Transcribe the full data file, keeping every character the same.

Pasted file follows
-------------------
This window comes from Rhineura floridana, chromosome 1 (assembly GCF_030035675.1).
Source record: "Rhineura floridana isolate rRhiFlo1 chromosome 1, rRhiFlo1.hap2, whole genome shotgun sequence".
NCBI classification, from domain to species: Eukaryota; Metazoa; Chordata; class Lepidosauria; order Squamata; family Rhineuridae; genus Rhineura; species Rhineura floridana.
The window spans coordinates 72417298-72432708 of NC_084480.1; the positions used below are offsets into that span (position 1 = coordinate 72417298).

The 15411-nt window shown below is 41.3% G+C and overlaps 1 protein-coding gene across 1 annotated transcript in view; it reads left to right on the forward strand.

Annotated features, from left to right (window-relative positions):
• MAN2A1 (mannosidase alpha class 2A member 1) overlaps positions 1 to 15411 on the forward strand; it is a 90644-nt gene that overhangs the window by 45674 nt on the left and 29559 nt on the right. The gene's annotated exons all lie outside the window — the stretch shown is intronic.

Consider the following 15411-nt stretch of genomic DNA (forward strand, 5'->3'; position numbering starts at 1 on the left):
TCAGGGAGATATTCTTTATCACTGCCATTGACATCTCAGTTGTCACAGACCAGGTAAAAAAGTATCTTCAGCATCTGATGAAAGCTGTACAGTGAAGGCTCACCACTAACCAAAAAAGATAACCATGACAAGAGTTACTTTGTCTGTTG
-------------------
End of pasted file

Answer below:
This window comes from Rhineura floridana, chromosome 1 (assembly GCF_030035675.1).
Source record: "Rhineura floridana isolate rRhiFlo1 chromosome 1, rRhiFlo1.hap2, whole genome shotgun sequence".
NCBI classification, from domain to species: Eukaryota; Metazoa; Chordata; class Lepidosauria; order Squamata; family Rhineuridae; genus Rhineura; species Rhineura floridana.
The window spans coordinates 72417298-72432708 of NC_084480.1; the positions used below are offsets into that span (position 1 = coordinate 72417298).

The 15411-nt window shown below is 41.3% G+C and overlaps 1 protein-coding gene across 1 annotated transcript in view; it reads left to right on the forward strand.

Annotated features, from left to right (window-relative positions):
• MAN2A1 (mannosidase alpha class 2A member 1) overlaps positions 1 to 15411 on the forward strand; it is a 90644-nt gene that overhangs the window by 45674 nt on the left and 29559 nt on the right. The gene's annotated exons all lie outside the window — the stretch shown is intronic.

Consider the following 15411-nt stretch of genomic DNA (forward strand, 5'->3'; position numbering starts at 1 on the left):
TCAGGGAGATATTCTTTATCACTGCCATTGACATCTCAGTTGTCACAGACCAGGTAAAAAAGTATCTTCAGCATCTGATGAAAGCTGTACAGTGAAGGCTCACCACTAACCAAAAAAGATAACCATGACAAGAGTTACTTTGTCTGTTG